by Jorge Gomez • 5 min read
Right now, America is on a winning streak when it comes to judicial confirmations.
As you know, during this historic year for religious liberty, there’s already been a string of key victories on the nomination front, with a record 43 of the President’s nominees being confirmed to the Circuit Courts of Appeal.
Many of those confirmed judges have proven to be staunch defenders of the Constitution, interpreting and applying it according to its original text and intent – and that means they are going to be protectors of our first freedom, and our right to live out our faith.
What you may not realize at first is that we’re witnessing history-making momentum in the number of judges that are taking a seat on the federal bench. In fact, over the past week, the U.S. Senate and the President’s administration achieved several important milestones that are making this summer a turning point.
Here’s a brief recap of three significant developments that will mark a new chapter in the judicial confirmation process.
Over the past week, the U.S. Senate confirmed six more judges to the federal bench, including two circuit level judges and four district court judges. This short wave of confirmations brings the total number of the President’s appointed judges to 131.
Interestingly, the six judges confirmed over the last week reduced the total number of vacancies from 133 down to 128. Think about it this way: there are now 131 confirmed judges, compared to 128 federal seats that still remain vacant.
For the first time in this administration, there are more confirmations than vacancies.
As you can imagine, this is an important milestone for the President and his administration, who’ve been committed to nominating principled, constitutional conservatives to America’s courts. And now, they’ve more than surpassed the work they originally inherited from the previous presidential administration. To refresh your memory, the President and his team had the daunting task of filling 108 seats when they first assumed office.
Why is this development so critical?
Moving forward, it is very likely that the number of confirmations will probably continue to exceed the total number of judicial vacancies. Indeed, this is a tipping point in the nomination battle, especially because we can expect to see less and less vacancies at the same time that we’ll see more and more excellent judges entering the federal judiciary.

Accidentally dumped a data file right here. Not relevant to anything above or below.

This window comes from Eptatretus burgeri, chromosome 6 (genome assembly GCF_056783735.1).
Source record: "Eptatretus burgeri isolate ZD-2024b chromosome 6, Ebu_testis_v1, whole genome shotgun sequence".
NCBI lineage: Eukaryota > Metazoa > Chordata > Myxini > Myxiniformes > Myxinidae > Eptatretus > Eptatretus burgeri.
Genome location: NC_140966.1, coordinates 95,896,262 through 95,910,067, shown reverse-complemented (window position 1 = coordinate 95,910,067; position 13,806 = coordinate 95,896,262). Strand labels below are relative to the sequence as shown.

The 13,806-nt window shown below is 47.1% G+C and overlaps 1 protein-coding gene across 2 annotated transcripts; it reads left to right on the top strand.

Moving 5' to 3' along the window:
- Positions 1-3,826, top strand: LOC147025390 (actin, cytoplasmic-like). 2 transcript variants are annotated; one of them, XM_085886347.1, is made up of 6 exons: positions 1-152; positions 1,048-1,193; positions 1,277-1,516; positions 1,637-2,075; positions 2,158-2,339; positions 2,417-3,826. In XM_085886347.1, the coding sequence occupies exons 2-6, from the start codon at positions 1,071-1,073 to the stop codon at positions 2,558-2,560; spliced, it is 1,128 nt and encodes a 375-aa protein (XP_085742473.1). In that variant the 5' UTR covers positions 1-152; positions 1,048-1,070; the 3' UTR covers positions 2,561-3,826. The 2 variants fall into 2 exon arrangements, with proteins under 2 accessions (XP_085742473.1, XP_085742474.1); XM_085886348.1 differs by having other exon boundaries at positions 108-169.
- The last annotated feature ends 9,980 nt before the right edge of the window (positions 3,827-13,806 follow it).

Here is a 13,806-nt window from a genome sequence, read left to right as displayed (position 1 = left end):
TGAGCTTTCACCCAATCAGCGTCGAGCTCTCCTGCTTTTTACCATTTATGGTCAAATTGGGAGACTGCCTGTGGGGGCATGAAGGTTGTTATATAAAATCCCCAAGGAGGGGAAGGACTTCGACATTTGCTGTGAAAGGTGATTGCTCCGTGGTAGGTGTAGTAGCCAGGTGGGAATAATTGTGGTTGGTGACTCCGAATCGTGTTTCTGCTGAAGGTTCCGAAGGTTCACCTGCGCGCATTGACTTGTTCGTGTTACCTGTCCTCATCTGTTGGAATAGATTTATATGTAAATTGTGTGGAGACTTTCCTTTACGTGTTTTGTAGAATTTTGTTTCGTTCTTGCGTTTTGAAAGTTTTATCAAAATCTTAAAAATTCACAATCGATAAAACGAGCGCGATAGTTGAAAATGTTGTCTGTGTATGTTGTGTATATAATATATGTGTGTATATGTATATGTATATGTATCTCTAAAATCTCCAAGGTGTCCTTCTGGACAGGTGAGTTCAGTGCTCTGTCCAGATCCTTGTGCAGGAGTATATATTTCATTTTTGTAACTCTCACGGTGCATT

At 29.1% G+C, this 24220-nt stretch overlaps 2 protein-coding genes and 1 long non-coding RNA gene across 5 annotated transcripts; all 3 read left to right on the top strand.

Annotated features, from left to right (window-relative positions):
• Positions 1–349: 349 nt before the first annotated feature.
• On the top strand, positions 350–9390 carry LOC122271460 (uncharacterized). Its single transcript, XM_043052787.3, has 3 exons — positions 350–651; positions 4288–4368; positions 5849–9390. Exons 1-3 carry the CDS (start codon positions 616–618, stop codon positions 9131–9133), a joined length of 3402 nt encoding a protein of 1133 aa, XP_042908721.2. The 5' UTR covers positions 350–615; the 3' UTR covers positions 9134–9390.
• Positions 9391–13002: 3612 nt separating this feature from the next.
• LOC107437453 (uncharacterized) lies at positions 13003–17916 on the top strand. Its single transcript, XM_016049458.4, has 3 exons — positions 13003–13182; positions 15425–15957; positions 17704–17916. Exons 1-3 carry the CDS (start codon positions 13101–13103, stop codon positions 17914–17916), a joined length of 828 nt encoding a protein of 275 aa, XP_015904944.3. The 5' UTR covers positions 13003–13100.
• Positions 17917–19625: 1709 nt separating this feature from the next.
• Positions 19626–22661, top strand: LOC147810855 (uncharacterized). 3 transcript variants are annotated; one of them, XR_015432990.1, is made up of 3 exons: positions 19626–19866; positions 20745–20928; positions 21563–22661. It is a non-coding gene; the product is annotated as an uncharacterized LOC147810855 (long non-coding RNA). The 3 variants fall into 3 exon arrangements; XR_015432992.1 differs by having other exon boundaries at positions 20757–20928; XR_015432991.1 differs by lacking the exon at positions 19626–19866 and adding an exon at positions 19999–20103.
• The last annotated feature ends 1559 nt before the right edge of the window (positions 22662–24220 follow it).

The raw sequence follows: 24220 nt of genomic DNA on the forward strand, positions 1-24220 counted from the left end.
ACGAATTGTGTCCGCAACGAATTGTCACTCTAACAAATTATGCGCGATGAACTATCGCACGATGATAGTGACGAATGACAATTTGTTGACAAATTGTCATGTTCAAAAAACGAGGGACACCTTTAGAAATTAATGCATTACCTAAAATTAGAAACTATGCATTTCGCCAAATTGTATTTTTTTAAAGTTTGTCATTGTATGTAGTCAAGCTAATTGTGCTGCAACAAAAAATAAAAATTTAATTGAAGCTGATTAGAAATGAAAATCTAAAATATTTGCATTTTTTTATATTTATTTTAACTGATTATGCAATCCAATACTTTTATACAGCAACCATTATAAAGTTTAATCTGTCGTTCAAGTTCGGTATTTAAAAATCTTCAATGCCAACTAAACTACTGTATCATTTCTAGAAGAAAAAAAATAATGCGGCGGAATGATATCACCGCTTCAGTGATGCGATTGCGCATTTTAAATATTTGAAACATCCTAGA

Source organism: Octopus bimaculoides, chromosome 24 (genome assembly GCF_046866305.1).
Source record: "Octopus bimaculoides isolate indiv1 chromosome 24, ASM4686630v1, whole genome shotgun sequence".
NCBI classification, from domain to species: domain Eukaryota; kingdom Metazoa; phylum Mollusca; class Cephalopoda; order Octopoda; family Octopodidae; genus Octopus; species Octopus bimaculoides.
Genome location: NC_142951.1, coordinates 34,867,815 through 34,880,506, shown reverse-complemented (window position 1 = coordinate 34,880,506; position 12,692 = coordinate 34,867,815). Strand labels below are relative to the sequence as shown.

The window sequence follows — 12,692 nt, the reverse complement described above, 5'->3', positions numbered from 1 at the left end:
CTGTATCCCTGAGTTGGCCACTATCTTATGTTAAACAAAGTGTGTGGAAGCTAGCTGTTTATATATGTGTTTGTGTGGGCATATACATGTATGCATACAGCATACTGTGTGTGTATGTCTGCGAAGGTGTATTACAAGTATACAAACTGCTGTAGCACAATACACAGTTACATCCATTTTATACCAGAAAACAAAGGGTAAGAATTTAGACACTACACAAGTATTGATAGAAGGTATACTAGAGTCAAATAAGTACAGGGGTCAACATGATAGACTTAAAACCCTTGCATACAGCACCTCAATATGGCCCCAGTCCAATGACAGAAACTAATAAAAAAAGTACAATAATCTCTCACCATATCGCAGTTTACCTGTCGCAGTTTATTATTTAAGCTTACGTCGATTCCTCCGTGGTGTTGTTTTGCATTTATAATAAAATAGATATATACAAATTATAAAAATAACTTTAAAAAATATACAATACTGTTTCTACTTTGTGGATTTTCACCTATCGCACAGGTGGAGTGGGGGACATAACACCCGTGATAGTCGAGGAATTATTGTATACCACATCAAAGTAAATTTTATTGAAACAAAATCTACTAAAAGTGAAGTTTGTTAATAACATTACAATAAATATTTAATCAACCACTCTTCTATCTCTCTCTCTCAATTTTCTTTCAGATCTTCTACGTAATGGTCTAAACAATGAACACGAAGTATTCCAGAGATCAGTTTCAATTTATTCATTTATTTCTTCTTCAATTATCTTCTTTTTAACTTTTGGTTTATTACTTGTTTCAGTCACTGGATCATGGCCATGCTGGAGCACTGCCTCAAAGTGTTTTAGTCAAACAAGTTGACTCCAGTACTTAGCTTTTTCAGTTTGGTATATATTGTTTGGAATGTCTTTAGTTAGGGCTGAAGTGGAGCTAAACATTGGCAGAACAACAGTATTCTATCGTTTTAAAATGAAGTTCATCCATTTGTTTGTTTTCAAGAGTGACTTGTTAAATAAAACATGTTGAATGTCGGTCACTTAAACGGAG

Late last month, a judge appointed under the Obama administration took senior status, creating an important vacancy that could flip the U.S. Court of Appeals for the Second Circuit to have a majority of conservative-appointed judges.
What does it mean for a federal judge to take “senior status?” After a certain number of years on the bench and after a certain age, federal judges can opt for a semi-retirement option known as “senior status.” This gives them an option of what caseload they want to carry. For the purposes of nominations, a vacancy is created when a judge retires or takes senior status.
Right now there are two vacancies on the Second Circuit: (1) in May a vacancy was created when a judge appointed under the Bush Sr.-administration took senior status; and (2) in June, the most recent Obama-administration appointee created a second vacancy.
This means that the President now has the opportunity to put forth two nominees. If the Senate confirms them both, it would bring the conservative-to-liberal majority in that circuit to 7-6, respectively. In short, the President would flip a second appeals court.
Remember, our legal team is presently litigating a case within the jurisdiction of the Second Circuit. We are fighting a district court battle to protect the rights of the Orthodox Jewish community in Airmont, NY because city officials refuse to grant them approval to host religious gatherings in their private homes. If the district court doesn’t vindicate their rights, the case will likely be appealed to the Second Circuit, and the composition of that appellate court would have a profound effect on the rights of religious minorities.
Last week, the U.S. Senate confirmed Daniel Bress to the U.S. Court of Appeals for the Ninth Circuit, making him the seventh judge during this administration to fill a seat in that circuit.
With Judge Bress now on the bench, there is still one vacancy that the President could fill in this circuit. If that nominee is confirmed, it would further improve the margin to 16-13, liberal-to-conservative.
Consider how tight this margin really is. It would only take two circuit court judge retirements and subsequent confirmations in this circuit for the President to tip the scale from majority liberal-appointed judges to majority conservative-appointed judges. Think about the fact that there’s been 42 Circuit Court judges confirmed during the current administration, seven of them at the Ninth Circuit.
Is a flip possible in the liberal-judge stronghold that is the Ninth Circuit?
Yes, especially when you take into account the eight liberal-appointed judges who are eligible to retire. That’s the game-changer for this circuit. If two of those choose to retire from the bench, then it would be enough for the current administration to fill the vacancies and flip the Ninth Circuit.
Join First Liberty’s efforts to get more conservative judges confirmed who will protect religious freedom as written in the Constitution.